There’s a piece that we haven’t mentioned yet, that we probably should, as far as worldview goes, and that’s Satan. Satan is a massive part of the Christian worldview. And we ought to ask, Where was Satan yesterday? And of course, nobody knows precisely, except to say that the biblical picture is that Satan hates God. He hates his purposes. He wants people to dishonor God, mainly. He tries to squash the faith out of everybody’s life. He demanded, it says in Luke 22:31–32, to “sift [Peter] like wheat.” But Jesus says, “I have prayed for you that your faith may not fail.” Now I think that picture means this: just like you’d put wheat in a sieve, shake it, and it would tear at the wheat and rip off the outside to get the kernel, Satan wants to shake Peter, tear off his faith, and just have the natural Peter fall through and live the rest of his life in happiness and peace off in the suburbs somewhere. He’s fine — but without faith. And Jesus said, “I have prayed for you that your faith may not fail.”
And then he says this absolutely sovereign word: “When you have turned again, strengthen your brothers.” In other words, “I know you’re going to turn, and I have effectually interceded with my Father on your behalf. You are going to drop three times tonight, but you’re going to stand again, my friend.”
So Satan is involved in all these things, and he’s moving people to do horrific acts. And I don’t doubt that he was stirring and moving in the evils on those planes and in the weeks and years that led up to it. But “he who is in [us] is greater than he who is in the world” (1 John 4:4). He holds Satan on a leash. He commands the evil spirits, and they do what he bids. So, Satan can never get outside God’s control. That’s the point of the book of Job, I think. He’s got to get permission to mess up this man’s life and take his children and put boils on his face and on his body (Job 1:6–12). And Job stands back and says, when Satan has done all this, “The Lord gave, and the Lord has taken away; blessed be the name of the Lord” (Job 1:21).
“Satan is to be hated. Satan is to be fought. Satan is to be resisted. But God reigns over Satan.”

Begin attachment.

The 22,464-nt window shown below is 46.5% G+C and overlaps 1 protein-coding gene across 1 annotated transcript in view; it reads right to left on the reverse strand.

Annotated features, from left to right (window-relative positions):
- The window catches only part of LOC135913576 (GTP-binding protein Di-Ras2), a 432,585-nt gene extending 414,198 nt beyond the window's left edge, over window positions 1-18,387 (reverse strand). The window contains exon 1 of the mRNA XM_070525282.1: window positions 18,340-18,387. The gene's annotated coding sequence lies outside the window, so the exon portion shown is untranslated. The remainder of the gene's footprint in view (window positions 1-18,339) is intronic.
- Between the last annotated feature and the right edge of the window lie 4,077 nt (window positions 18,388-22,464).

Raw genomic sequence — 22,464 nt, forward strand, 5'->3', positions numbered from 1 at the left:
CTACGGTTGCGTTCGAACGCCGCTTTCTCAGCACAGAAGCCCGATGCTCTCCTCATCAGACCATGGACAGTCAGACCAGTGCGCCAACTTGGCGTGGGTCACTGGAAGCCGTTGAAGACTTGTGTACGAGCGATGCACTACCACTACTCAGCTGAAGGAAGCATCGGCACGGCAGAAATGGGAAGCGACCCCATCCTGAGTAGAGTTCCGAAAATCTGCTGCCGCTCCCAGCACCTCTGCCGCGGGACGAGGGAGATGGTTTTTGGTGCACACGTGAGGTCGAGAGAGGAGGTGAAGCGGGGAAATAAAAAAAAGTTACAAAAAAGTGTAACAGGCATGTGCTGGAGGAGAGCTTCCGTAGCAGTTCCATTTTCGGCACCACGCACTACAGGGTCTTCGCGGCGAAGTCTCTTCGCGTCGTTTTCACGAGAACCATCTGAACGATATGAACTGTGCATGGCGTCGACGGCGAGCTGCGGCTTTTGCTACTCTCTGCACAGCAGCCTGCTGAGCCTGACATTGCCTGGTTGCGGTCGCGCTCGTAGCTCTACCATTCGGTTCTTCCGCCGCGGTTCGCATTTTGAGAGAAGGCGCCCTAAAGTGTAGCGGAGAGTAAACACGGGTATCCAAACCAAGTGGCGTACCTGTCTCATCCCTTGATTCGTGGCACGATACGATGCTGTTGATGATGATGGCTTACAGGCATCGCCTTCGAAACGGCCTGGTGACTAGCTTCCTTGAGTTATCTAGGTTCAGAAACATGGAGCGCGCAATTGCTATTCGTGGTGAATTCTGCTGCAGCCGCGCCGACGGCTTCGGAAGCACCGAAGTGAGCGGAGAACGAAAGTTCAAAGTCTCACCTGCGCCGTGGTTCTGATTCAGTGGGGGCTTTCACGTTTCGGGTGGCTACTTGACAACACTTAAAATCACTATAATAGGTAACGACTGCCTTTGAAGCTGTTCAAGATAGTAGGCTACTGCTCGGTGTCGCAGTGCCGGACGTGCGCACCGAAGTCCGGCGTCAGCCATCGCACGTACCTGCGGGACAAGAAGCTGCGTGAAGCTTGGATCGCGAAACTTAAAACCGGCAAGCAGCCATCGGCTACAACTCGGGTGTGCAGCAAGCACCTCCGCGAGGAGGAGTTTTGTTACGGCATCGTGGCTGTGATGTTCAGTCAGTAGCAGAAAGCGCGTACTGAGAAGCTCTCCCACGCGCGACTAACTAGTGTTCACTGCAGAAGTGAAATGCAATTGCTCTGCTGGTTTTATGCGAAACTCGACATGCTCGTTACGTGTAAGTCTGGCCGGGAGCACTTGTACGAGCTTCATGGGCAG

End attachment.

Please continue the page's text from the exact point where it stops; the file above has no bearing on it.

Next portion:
Or when his wife says, “Curse God and die.” What in the world is Job holding fast to his integrity for? Job says, “You speak as one of the foolish women would speak. Shall we receive good from God, and shall we not receive evil?” And we’re kind of shocked, saying, “Wait a minute, Job. You missed it. Satan did that. It says Satan did that. What do you mean ‘shall we not receive evil as well as good at the hand of the Lord?’” And the writer adds, “In all this Job did not sin with his lips,” as though he knew we were going to misinterpret at that point (Job 2:9–10). What Job was testifying to is that Satan is to be hated. Satan is to be fought. Satan is to be resisted. But God reigns over Satan. He’s not running loose in the world without his leash in the hand of an Almighty, sovereign God. If he were, our hope would be very fragile — and, I think, non-existent.
Our Enemy Within
Engen: That’s the thought I had last evening as I was going to sleep: Satan did his work long ago on this one, on the people who were involved in such an incident. We read yesterday Psalm 36, where it says,
Transgression speaks to the wicked deep in his heart;there is no fear of God before his eyes.For he flatters himself in his own eyes that his iniquity cannot be found out and hated. . . .He plots trouble while on his bed; he sets himself in a way that is not good;he does not reject evil. (Psalm 36:1–2, 4)